Copper(I) oxide – an inorganic compound

Copper(I) oxide, also known as cuprous oxide is an inorganic compound with the formula Cu2O.  It is covalent in nature. It is one of the principal oxides of copper, the other being or copper (II) oxide or cupric oxide (CuO). It crystallizes in a cubic structure. This red-colored solid is a component of some antifouling paints. The compound can appear either yellow or red, depending on the size of the particles. It acts as good corrosion resistance, due to reactions at the surface between the copper and the oxygen in the air to give a thin protective oxide layer.

Copper(I) oxide is found as the reddish mineral cuprite. When the cupric oxide is gently heated with metallic copper, it is converted into cuprous oxide.

Structure

Cu2O crystallizes in a cubic structure with a lattice constant al = 4.2696 Å. It is easily reduced by hydrogen when heated It undergoes disproportionation in acid solutions producing copper(II) ions and copper. The copper atoms arrange in a fcc sublattice, the oxygen atoms in a bcc sublattice. One sublattice is shifted by a quarter of the body diagonal.

Properties

The solid is diamagnetic. In terms of their coordination spheres, copper centers are 2-coordinated and the oxides are tetrahedral. The structure thus resembles in some sense the main polymorphs of SiO2, and both structures feature interpenetrated lattices.

Cu2O degrades to copper(II) oxide in moist air.

  • Molecular Weight: 143.09
  • Appearance: brownish-red solid
  • Melting Point: 1235 °C (2255 °F)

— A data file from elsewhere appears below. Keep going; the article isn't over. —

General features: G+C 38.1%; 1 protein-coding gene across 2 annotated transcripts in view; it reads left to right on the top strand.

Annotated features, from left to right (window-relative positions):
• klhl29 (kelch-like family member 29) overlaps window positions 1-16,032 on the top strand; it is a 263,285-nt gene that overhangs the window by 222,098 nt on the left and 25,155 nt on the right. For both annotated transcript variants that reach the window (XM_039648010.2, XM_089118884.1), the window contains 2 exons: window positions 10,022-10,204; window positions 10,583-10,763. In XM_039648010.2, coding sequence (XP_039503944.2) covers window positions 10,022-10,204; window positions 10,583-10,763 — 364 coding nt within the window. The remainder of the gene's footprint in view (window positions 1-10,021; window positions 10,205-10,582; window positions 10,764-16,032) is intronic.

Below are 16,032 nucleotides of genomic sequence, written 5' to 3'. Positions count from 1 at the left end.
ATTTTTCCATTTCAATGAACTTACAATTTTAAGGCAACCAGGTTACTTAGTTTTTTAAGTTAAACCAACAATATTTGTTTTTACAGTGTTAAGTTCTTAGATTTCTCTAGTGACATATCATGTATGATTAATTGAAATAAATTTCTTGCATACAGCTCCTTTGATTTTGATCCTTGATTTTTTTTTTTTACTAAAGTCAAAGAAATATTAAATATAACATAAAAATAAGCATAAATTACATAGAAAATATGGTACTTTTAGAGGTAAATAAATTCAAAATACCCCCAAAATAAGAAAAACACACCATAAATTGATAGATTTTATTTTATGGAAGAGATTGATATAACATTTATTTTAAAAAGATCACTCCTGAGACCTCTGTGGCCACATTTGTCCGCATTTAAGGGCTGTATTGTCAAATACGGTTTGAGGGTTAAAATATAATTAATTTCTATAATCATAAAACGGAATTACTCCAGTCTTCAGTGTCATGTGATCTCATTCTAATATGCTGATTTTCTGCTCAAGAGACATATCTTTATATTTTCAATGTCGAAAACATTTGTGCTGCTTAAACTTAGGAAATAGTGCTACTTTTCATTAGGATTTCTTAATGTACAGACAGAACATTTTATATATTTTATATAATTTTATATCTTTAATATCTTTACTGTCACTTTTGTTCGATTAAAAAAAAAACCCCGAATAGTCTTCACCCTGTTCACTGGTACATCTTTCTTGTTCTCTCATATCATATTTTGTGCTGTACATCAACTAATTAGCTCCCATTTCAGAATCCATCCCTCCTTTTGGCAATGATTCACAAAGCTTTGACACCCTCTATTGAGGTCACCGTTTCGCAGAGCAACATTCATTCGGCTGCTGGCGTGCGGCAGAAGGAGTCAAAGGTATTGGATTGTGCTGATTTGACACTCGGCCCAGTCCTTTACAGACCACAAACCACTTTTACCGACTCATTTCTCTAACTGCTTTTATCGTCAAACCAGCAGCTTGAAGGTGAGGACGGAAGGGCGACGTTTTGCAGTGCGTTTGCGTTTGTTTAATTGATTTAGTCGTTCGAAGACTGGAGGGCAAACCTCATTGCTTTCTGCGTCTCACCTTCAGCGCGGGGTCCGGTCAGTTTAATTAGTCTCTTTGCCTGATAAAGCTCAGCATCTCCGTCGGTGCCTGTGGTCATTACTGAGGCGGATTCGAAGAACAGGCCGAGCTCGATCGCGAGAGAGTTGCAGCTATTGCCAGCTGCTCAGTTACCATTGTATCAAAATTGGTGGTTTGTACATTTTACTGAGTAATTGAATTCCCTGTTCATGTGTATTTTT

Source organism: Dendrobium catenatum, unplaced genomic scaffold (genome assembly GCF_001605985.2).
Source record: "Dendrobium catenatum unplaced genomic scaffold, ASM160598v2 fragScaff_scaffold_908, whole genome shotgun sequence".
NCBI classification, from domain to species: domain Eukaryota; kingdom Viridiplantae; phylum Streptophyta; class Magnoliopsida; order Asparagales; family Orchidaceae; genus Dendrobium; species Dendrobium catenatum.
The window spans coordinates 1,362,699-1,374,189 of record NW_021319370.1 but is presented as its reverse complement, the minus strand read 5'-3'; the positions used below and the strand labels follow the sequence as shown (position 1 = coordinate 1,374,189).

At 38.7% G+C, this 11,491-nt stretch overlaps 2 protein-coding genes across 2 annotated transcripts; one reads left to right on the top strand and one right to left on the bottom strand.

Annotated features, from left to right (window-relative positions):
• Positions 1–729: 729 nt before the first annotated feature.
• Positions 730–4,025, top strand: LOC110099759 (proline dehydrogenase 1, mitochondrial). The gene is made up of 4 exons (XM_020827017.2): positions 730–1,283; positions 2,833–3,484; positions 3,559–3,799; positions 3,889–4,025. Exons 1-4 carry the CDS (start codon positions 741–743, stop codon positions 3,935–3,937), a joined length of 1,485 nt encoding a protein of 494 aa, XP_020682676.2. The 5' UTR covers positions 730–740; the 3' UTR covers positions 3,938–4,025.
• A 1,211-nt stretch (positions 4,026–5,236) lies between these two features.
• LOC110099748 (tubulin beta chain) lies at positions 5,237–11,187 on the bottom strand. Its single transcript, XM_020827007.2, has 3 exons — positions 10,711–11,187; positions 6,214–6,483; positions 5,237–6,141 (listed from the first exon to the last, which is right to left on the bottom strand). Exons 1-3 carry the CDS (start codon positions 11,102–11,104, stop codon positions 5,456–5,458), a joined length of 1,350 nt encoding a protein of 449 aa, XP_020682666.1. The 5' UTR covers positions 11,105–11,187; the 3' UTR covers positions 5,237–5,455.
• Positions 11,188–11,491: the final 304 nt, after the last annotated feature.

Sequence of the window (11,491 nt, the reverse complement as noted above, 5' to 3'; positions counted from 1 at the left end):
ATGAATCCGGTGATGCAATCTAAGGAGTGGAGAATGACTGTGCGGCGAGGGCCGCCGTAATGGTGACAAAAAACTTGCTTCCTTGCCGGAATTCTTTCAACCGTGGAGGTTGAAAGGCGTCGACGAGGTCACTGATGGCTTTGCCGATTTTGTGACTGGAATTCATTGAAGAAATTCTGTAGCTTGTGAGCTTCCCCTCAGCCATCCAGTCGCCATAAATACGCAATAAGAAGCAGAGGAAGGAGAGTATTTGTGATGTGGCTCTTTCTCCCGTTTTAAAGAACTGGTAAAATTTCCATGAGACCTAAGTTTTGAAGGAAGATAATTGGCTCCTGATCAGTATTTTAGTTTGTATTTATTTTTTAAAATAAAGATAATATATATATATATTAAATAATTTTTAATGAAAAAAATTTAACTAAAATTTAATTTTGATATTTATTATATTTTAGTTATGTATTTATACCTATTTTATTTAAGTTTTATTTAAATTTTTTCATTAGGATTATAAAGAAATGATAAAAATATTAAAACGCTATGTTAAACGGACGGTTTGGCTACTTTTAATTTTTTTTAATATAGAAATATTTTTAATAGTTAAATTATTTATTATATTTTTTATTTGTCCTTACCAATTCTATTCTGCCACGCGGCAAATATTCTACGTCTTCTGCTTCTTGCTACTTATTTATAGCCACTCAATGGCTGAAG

• Boiling Point: 1800 °C (3272 °F)
  • Density: 6.0 g/cm3
  • Solubility in H2O: N/A
  • Exact Mass: 141.854 g/mol
  • Monoisotopic Mass: 141.854 g/mol

Preparation

Copper(I) oxide may be produced by several methods. Most straightforwardly, it arises via the oxidation of copper metal:

4 Cu + O2 → 2 Cu2O

Additives such as water and acids affect the rate of this process as well as the further oxidation to copper(II) oxides. It is also produced commercially by reduction of copper(II) solutions with sulfur dioxide. Aqueous cuprous chloride solutions react with base to give the same material. In all cases, the color is highly sensitive to the procedural details.

Formation of copper(I) oxide is the basis of the Fehling’s test and Benedict’s test for reducing sugars. These sugars reduce an alkaline solution of a copper(II) salt, giving a bright red precipitate of Cu2O.

It forms on silver-plated copper parts exposed to moisture when the silver layer is porous or damaged. This kind of corrosion is known as red plague.

Applications

  • Cuprous oxide is commonly used as a pigment, a fungicide, and an antifouling agent for marine paints.
  • It is used in antifouling paints for boat and ship bottoms; it is an effective control over corrosion.
  • Rectifier diodes based on this material have been used industrially as early as 1924, long before silicon became the standard.
  • It is used in paints for glass and porcelain.
  • Copper(I) oxide is also responsible for the pink color in a positive Benedict’s test.
  • It is used as a p-type semiconductor material that was used to make photocells for light meters and fabricate rectifiers.

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